WASHINGTON, DC – House Energy and Commerce Committee Chairman Fred Upton (R-MI), Energy and Power Subcommittee Chairman Ed Whitfield (R-KY), and Environment and the Economy Subcommittee Chairman John Shimkus (R-IL) issued the following statement in response to the EPA’s announcement today that it would not issue a rule setting Renewable Fuel Standard targets for 2014:
“Businesses and consumers have been waiting a year now for clarity and guidance from EPA, but this decision to completely abandon the 2014 targets only adds to the growing uncertainty and frustration. EPA cannot just choose to arbitrarily ignore the law and the deadlines established by Congress. This unexpected announcement highlights that there are still significant challenges facing the RFS and underscores the need to come together and find a practical, bipartisan solution.”
WASHINGTON, DC – House Energy and Commerce Committee Chairman Fred Upton (R-MI) today applauded the United States Senate’s swift action to approve bipartisan legislation that ensures 1.5 million satellite television subscribers continue to receive broadcast programming and makes a number of changes to improve the video marketplace for consumers. H.R. 5728, the STELA Reauthorization Act is a bipartisan product of the House Energy and Commerce Committee, the Senate Committee on Commerce, Science, and Transportation, and the House and Senate Judiciary Committees. The House approved H.R. 5728 by voice vote on Wednesday.
“When Americans flip on their TV, they aren’t thinking about legislative deadlines and complex policy negotiations – they just want it to work, with the programming they want. This bill makes sure satellite customers can keep accessing broadcast content, and it also starts the important process of modernizing our laws as consumers continue to change how and what they watch” said Upton. “I’m pleased with this bipartisan legislation that reflects the input and insight of both houses of Congress and look forward to that ongoing cooperation as we approach the dynamic issues of our innovation economy.”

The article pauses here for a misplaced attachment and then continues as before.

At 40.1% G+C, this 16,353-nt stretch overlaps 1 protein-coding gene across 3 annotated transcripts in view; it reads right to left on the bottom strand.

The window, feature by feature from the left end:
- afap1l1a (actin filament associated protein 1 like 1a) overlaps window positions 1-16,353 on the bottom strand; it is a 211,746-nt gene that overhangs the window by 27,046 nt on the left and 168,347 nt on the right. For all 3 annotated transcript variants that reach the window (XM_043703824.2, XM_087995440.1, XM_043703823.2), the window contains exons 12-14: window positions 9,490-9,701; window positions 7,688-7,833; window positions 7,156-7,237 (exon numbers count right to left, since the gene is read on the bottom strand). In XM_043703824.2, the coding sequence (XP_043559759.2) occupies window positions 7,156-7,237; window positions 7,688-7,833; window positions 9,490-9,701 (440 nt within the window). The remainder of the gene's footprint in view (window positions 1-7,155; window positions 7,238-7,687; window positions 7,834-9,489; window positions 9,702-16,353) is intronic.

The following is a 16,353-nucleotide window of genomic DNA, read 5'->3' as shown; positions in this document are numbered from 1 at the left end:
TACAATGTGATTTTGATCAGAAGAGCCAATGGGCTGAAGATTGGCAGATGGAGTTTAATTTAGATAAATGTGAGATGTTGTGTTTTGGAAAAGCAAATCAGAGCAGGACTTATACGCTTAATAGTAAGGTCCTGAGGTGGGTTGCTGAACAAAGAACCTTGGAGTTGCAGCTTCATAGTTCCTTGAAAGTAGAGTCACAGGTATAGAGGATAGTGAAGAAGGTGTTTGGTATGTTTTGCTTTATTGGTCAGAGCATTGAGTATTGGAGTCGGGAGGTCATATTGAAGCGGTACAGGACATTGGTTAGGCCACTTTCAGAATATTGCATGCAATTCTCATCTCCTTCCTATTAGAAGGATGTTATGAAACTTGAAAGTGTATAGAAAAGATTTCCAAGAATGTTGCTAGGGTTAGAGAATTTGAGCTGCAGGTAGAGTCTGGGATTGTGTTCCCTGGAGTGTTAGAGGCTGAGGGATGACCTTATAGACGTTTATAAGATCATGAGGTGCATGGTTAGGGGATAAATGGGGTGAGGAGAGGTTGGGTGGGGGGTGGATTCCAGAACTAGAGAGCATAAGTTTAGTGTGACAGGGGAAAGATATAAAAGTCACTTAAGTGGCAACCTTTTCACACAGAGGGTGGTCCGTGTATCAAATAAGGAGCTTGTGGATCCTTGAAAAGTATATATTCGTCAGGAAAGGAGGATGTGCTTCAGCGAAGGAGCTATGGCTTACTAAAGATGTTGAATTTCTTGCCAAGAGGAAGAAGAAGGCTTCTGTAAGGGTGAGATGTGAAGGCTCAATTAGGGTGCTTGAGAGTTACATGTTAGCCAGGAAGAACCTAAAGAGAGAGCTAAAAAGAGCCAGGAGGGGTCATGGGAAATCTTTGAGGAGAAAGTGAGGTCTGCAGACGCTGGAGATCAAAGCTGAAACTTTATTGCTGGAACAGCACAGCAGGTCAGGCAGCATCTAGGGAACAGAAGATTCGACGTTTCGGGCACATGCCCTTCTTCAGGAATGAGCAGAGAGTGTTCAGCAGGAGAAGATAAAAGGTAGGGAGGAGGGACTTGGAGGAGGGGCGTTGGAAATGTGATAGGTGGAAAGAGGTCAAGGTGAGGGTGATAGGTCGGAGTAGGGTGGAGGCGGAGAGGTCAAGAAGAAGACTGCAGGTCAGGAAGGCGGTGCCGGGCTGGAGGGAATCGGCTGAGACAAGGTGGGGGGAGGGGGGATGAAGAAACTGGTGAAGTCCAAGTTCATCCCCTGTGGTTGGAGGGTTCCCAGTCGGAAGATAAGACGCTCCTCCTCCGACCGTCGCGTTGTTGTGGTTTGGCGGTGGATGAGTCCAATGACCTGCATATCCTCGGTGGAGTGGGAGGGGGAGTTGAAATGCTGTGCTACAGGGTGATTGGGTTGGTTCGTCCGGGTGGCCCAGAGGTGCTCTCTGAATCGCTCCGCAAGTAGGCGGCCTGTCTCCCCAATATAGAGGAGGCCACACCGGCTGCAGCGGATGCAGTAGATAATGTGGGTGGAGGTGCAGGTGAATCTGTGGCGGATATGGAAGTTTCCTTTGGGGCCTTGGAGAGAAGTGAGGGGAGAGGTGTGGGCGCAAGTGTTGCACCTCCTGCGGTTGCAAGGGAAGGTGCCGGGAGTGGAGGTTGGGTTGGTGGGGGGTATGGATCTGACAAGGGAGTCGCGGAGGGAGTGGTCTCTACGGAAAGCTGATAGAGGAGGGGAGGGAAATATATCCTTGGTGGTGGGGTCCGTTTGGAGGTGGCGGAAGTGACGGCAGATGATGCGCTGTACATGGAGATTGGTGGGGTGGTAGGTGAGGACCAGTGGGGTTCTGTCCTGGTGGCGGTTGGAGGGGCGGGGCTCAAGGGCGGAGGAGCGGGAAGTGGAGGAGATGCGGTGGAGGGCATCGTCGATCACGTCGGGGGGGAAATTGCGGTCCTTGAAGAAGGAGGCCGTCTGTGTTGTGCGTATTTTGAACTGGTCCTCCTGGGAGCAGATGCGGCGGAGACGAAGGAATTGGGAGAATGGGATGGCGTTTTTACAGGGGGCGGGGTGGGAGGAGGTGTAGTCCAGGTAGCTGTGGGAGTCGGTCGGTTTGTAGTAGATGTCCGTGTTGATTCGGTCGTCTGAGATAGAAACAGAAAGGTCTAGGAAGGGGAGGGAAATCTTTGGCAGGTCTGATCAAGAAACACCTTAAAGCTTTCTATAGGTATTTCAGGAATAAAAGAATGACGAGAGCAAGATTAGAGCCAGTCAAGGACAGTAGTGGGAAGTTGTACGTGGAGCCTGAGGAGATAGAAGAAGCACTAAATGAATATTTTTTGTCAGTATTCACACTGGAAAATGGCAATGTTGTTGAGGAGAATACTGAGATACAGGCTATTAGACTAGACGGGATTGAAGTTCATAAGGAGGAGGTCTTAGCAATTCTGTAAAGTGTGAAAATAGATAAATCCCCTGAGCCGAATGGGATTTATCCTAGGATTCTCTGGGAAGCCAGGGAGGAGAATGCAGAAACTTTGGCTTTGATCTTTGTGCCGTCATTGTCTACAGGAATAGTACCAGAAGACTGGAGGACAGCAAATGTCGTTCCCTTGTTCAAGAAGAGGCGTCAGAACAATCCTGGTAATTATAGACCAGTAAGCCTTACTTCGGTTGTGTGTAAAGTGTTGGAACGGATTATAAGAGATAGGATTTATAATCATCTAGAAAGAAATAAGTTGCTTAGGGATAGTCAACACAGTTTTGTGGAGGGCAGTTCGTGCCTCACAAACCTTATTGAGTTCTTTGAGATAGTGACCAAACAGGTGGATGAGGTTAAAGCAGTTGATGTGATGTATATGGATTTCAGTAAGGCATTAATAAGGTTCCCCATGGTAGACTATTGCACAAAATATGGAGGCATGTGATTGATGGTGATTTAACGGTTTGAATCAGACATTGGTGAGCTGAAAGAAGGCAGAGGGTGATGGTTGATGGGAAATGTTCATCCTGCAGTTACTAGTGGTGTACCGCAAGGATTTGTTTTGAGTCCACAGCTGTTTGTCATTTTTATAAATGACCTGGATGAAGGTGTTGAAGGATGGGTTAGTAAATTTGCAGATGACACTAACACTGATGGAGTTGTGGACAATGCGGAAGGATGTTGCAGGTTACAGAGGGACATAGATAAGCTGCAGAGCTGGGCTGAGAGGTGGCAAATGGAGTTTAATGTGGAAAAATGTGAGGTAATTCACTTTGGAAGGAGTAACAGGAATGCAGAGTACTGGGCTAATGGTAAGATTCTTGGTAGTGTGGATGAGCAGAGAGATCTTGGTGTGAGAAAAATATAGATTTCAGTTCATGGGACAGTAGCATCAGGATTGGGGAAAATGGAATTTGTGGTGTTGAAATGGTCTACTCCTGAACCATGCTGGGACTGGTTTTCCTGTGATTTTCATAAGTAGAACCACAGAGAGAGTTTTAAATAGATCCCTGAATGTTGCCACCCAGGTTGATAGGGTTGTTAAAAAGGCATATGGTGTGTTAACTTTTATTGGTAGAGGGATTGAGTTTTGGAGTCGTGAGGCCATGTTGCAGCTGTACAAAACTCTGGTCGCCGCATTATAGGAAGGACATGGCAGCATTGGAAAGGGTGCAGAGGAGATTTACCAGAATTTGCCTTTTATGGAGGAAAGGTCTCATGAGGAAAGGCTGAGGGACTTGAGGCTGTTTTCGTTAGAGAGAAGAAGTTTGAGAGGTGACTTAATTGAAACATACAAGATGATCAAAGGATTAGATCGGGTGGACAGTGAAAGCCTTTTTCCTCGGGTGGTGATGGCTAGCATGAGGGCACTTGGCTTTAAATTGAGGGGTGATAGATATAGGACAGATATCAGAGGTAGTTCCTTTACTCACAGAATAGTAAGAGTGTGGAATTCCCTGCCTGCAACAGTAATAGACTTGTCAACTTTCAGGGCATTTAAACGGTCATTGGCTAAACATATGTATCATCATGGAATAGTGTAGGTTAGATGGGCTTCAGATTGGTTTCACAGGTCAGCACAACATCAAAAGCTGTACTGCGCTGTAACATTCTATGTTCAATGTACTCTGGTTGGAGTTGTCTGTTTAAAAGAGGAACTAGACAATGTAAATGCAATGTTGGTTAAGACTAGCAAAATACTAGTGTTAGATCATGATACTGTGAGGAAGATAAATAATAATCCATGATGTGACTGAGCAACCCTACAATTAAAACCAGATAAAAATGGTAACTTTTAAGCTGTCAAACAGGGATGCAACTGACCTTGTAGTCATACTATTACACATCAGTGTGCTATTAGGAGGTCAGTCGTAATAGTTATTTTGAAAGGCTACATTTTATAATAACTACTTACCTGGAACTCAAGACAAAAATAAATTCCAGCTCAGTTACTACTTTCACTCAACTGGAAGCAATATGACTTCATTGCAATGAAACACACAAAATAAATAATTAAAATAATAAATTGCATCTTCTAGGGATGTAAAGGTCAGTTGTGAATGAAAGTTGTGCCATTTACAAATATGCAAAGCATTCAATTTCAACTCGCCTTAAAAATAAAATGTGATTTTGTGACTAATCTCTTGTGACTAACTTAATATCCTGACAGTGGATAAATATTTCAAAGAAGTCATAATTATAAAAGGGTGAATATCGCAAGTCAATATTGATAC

H.R. 5728 has received the support of groups including 21st Century Fox, ABC / Disney, the American Cable Association, the American Television Alliance, CBS, Charter Communications, Comcast, DIRECTV & Dish Network, the National Cable and Telecommunications Association, and US Telecom.
Last summer fact checkers caught President Obama attempting to belittle the importance of the Keystone XL pipeline, busting him for using false and deflated jobs numbers. But it appears he didn’t learn his lesson. Yet again, the president is being called out for skewing the facts to fit his narrative so he can avoid making a decision on the project. The Washington Post’s fact checker today gave President Obama “Three Pinocchios” for his recent comments suggesting that most of the North American oil transported by the Keystone XL pipeline would be exported overseas. The Post pointed to the findings from the president’s own State Department to undercut his claims. Perhaps if the president could get his facts straight he would realize Keystone XL is clearly in the national interest and finally approve the landmark jobs and energy project.
November 20, 2014
Fact Checker: Obama’s claim that Keystone XL crude would go ‘everywhere else’ but the United States